When you think of Buffalo Soldiers, does Alaska come to mind? Probably not. But the African American units formed in the 19th century before the US military was de-segregated are a part of Alaska’s history – specifically, Skagway’s history – during the days of the Klondike Gold Rush.
It’s a seldom-told story that’s now in the spotlight. That’s because Alaska’s most-visited national park is part of a nationwide effort to make the parks relevant to an increasingly diverse America.
“Skagway in 1898 was a pretty rough place,” said park ranger Charlotte Henson on a recent walking tour. She displayed black-and-white photos of Gold-Rush-era Skagway for a couple dozen tourists.
Henson told the story of Alaska territorial governor John Brady writing a plea to the capital.
“He said to Washington, ‘the Lynn Canal is full of gamblers, thugs and loose women. Send help.'”
And help was sent.
“Company L of the 24th United States Infantry was stationed here for three years, from 1899 to 1901,” said Ben Hayes, chief of interpretation for Klondike Gold Rush National Historical Park.
Company L was an all-black regiment sent from San Francisco to the booming mining settlement of Dyea. A few weeks later they moved to the nearby town of Skagway.
“They lived their lives here and in many cases we found that they were not only serving their country and completing that mission as soldiers of the United States, but they were also fighting on a second front,” Hayes said. “And that was a war of discrimination and bigotry.”
Back on the walking tour, Henson leads the group to a busy street across from the historical YMCA building to tell one of those stories of discrimination. She reads from a newspaper clipping from 1900:
“It said ‘Line Drawn: Objections Arise to Colored Men in YMCA. Withdrawals Made.'”
Racial discrimination is a constant thread throughout American history. But until this summer, that piece of Skagway’s history was mostly unexamined and untold.
Why is the story being brought to forefront now? The National Park Service is concerned about the disparity between the people who visit parks and the American population as a whole. Park visitors are overwhelmingly older and white.
“If we have a large segment of the country that’s growing that does not feel that national parks are important or special or for them, then that really can endanger our mission and make it difficult for us to achieve stewardship and preservation of these places for future generations,” Hayes said.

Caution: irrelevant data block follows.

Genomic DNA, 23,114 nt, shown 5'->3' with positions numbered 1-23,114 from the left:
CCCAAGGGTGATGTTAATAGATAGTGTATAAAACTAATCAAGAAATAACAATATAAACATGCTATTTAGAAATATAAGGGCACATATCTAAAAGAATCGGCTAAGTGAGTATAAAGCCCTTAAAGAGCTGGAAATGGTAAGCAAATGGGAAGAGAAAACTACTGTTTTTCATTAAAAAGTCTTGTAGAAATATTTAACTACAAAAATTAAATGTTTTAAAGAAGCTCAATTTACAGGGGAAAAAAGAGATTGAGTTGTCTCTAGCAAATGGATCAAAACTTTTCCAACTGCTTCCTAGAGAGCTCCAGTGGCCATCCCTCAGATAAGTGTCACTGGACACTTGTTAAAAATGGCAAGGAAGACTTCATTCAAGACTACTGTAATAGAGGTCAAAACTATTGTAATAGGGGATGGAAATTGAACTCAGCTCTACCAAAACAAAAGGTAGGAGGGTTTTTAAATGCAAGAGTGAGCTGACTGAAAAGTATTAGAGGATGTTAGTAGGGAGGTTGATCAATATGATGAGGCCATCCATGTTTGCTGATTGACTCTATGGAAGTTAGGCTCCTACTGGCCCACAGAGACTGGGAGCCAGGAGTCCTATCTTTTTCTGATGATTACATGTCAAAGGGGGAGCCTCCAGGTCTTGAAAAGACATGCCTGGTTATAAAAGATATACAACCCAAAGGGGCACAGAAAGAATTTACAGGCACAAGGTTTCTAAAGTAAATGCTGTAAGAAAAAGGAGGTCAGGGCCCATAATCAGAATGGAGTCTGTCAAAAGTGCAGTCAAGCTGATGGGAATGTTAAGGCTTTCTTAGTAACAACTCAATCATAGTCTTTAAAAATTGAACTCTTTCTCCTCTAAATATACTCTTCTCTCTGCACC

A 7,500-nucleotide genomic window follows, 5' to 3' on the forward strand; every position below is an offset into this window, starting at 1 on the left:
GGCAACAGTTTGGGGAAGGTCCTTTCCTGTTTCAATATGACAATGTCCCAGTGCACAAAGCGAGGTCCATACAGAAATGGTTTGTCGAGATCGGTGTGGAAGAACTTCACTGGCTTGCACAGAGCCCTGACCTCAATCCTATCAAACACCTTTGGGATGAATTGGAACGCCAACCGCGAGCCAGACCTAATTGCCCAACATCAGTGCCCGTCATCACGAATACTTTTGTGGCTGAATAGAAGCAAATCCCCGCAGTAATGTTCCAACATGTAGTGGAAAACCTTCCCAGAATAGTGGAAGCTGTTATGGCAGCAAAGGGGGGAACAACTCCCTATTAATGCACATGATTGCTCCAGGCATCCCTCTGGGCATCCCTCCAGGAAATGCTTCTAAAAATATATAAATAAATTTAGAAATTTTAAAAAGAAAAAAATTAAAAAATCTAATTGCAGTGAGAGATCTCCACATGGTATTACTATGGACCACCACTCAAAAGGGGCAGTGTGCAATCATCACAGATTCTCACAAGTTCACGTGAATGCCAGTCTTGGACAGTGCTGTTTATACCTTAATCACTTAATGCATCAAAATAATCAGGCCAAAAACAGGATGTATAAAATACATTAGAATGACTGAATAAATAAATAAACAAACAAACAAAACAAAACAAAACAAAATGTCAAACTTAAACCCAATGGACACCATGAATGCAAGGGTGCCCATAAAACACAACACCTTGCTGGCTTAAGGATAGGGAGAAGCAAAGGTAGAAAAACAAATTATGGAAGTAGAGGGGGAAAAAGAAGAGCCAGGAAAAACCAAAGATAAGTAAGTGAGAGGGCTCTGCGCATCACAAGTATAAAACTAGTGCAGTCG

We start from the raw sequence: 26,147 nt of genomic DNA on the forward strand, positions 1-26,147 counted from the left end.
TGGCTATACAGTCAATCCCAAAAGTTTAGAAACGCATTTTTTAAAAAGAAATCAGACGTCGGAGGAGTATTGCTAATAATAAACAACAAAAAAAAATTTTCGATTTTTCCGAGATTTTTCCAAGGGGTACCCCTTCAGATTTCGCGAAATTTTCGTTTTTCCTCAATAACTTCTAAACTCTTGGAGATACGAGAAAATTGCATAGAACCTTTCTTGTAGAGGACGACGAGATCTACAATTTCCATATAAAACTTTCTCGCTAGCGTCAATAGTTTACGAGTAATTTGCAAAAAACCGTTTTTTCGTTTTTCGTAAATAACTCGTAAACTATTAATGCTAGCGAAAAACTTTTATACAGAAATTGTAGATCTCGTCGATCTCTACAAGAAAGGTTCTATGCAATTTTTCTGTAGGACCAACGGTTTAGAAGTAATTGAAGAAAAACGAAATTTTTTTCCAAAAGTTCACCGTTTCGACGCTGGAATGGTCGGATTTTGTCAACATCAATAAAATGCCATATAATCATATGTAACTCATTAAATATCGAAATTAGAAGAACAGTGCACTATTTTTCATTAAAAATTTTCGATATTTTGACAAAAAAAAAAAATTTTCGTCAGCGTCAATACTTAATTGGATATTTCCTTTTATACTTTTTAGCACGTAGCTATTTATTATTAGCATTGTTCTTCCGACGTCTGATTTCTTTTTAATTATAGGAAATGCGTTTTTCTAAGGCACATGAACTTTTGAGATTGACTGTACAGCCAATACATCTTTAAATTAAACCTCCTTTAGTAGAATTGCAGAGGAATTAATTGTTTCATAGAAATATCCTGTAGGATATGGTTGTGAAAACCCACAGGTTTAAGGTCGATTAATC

The park service has decided that to remain relevant, they have to find a way to appeal to a more diverse audience. That’s what prompted the Klondike Park to apply for a federal grant aimed at preservation of the Civil Rights Movement.
The park was the only one in Alaska to receive such a grant this year. The $22,000 appropriation motivated Hayes to do something unusual. Normally, the rangers who give tours get to choose what they focus on. But this year, he required them to research and give talks about Company L – Skagway’s Buffalo Soldiers.
“I hated the idea. I didn’t feel like I had enough information,” said ranger Henson. “And so I was kicking and screaming, I might’ve been one of the last ones to get my walk done.”
But now, Henson says she’s realized how important it is to tell this story — one that’s been relegated to background for so long.
“They helped to make our society the way it is today,” she said. “And we need to be aware that it’s just not white people that have done everything in this country.”
Unlike the Soapy Smiths of Skagway, there’s not a lot of information available about the men of Company L. Henson describes it as a puzzle the rangers are slowly piecing together.
“We don’t know what they thought about Skagway, we really don’t know what Skagway thought about them.”
Michigan resident Sharon Williams is one of about 30 people who followed along on Henson’s tour.
“I knew about the Buffalo Soldiers, I didn’t know they came as far north as Alaska,” she said at the end of the walk.
Williams is on a high school reunion cruise. She says her Virginia school was segregated until her senior year. Williams says she did not expect to hear tales of Civil Rights on her cruise to the 49th state.
“I thought it was very well done and I just appreciate, she said they have to try to put the pieces of this puzzle together,” Williams said. “It’s a start.”
It’s a start: a sentiment Ben Hayes echoes.
“I think we’ve just scratched the surface,” he said.
The rangers have been working this summer to track down a living descendant of Company L in hopes that family stories will shed light on these men.
Additionally, the Klondike Park hopes to keep Skagway’s Buffalo Soldiers in the spotlight beyond this summer. Hayes plans to apply for the same grant funding next year to continue telling visitors about this little-known piece of history.